The Composting Process
The Composting Process
Compost-making is a keystone of organic growing. One of the basic rules of organic gardening is to recycle nutrients wherever possible, and to keep inputs to a minimum. Recycling kitchen and garden waste through a compost heap meets both these requirements.
Re-using waste in this way also helps to reduce the mountains of household rubbish that must be disposed of in landfill or in other ways. This fulfils another organic tenet — to keep pollution to a minimum.
Garden compost is a rich, dark,-like material made up of decomposed plant and animal material such as weeds, vegetable scraps and animal manure. It is an excellent (and free) soil improver which can be used throughout the garden.
When added to the soil, compost feeds the teeming microscopic soil life; as a result, plant foods are made available and the soil’s health and structure are improved.
Garden compost should not be confused with sowing and potting composts, which should, perhaps, more properly be called growing media.
Why make compost?
There are several reasons why, in most cases, it is better to compost plant and animal remains rather than digging them straight back into the soil, or leaving them on the surface as a mulch.
- Uncomposted material left on the soil surface could act as a breeding ground for pests and diseases. It may also look unattractive.
- Digging in some uncomposted materials could induce nitrogen depletion.
- Composting converts soluble nutrients into a more stable form, so preventing wastage.
- Composting mixes different materials, giving a more balanced end product.
- Composting can kill weed seeds, pests and diseases.
- Composting reduces the volume of fresh material, making it easier to apply to the soil.
- In the form of compost, plant foods can be stored until they are required. This is not the case with fresh materials.
A natural process
The process of converting plant and animal waste into a useful product is not something that the gardener has invented — all plant and animal remains decay quite naturally without our interference. The key players in this decomposition process are microscopic creatures that inhabit our world. They tirelessly recycle the earth’s resources, so keeping our planet green and fertile. In the garden we refine these natural processes, making them quicker, more productive and more practical for our own needs and circumstances.
There are many different ways of making compost, all of which should succeed as long as a few basic rules are followed. The best method is the one that suits your particular requirements.
Valuable compost can be produced in as little as 2 months, or it may take a year or more; a compost heap may get so hot that it steams or it may remain cold; any weed seeds, pests and diseases that were added to the heap may or may not be killed. It all depends on the time of year, the type and quantity of material and how much time and trouble you take over it.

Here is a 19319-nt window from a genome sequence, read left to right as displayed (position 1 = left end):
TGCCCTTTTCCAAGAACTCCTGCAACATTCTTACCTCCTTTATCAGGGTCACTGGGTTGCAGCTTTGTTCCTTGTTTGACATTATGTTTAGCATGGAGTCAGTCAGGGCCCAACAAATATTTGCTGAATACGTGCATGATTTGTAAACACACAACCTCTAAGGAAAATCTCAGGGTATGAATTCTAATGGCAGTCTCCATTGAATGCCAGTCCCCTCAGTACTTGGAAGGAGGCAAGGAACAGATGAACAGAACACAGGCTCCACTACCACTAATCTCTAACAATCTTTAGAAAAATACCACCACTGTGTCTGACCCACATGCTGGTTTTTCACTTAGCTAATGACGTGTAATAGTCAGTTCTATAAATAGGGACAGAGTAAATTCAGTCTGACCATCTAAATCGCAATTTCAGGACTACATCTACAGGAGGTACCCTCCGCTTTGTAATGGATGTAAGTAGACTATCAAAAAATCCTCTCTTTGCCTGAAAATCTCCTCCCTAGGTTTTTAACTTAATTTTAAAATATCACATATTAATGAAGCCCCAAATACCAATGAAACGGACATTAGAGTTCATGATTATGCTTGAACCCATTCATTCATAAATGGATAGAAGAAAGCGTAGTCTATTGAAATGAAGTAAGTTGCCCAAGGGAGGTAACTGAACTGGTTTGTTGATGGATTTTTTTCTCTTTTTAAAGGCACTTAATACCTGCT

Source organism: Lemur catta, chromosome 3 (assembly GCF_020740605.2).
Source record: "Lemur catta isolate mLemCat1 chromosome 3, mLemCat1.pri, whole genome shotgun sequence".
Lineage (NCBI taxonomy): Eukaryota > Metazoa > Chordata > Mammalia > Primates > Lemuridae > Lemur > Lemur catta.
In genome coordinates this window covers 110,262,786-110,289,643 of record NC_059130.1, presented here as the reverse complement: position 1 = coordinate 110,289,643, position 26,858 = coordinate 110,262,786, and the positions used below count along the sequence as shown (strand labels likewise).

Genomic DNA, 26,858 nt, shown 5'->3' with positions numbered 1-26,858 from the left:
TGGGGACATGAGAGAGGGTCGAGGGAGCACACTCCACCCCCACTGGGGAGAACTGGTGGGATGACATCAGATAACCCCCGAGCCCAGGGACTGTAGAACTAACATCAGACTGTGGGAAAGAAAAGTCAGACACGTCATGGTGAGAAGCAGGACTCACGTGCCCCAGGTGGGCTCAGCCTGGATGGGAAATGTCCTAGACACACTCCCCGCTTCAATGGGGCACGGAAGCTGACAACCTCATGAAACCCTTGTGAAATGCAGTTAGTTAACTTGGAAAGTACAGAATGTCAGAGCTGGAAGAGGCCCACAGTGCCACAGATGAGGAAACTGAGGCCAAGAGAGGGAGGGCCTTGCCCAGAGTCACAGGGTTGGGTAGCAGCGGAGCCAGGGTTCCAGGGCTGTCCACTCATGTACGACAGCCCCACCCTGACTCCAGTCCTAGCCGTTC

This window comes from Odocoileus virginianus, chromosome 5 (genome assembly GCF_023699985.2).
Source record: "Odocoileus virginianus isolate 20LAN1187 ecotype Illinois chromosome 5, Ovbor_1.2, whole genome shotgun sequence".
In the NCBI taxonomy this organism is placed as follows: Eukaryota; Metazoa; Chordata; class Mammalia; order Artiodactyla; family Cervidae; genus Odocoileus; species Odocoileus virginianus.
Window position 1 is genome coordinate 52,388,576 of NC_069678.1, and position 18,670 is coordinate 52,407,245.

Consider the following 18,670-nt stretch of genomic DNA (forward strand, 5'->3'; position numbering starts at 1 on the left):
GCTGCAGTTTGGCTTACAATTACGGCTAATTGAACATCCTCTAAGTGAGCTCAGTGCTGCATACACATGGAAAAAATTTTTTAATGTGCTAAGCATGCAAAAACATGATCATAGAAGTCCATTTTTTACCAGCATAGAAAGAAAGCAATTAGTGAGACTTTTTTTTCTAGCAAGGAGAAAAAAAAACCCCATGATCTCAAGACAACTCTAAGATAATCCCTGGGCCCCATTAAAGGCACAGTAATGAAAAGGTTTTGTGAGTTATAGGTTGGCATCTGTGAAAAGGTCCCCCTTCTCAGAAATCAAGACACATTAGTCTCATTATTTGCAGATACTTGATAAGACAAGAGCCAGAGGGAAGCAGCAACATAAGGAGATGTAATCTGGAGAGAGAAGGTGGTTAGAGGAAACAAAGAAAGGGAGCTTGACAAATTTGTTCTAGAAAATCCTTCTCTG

Ideally, compost should be fine, dark, crumbly and sweet-smelling and should contain no viable weed seeds. It may, however, be sticky, lumpy, stringy and odiferous.
The former is not difficult to produce, with a little extra effort, but the latter is still a perfectly useful compost.
The composting process
The process of converting kitchen and garden waste into compost is carried out entirely by naturally occurring organisms. When suitable materials are gathered together, these “compost workers” move in and start to feed on the more tender, juicy items. Their numbers build up rapidly, reaching 2 million per gram of moist compost in a few days, and so the rate of decomposition increases.
One result of all this activity is the production of heat, which can be quite noticeable if there is sufficient material to contain it. A large heap of mixed material can reach a temperature of 60°C (140°F) in just a few days. Weed seeds and many pests and diseases are killed, and the volume of the material decreases quite dramatically.
Compost workers need oxygen. As this becomes in short supply in the centre of an active heap, so the rate of work will slow down. Introducing more oxygen by remixing the heap will speed it up again.
If oxygen remains in short supply the process will proceed, but at a slower rate. If there is no oxygen — because the heap is too wet, for example — the material will start to putrefy rather than compost, which is not the desired result. Some moisture is essential, however; dry material will not compost.
Once the more tender ingredients have been consumed, the tougher material is worked on. The rate of decomposition slows. Heat is not produced so the larger creatures, such as worms and beetles, are safe to move in to help with the work.
By the end of the process the original ingredients of the heap will be unrecognizable. They will have been broken down, mixed together and rebuilt into what we call compost. The original volume will have decreased by at least 50 per cent.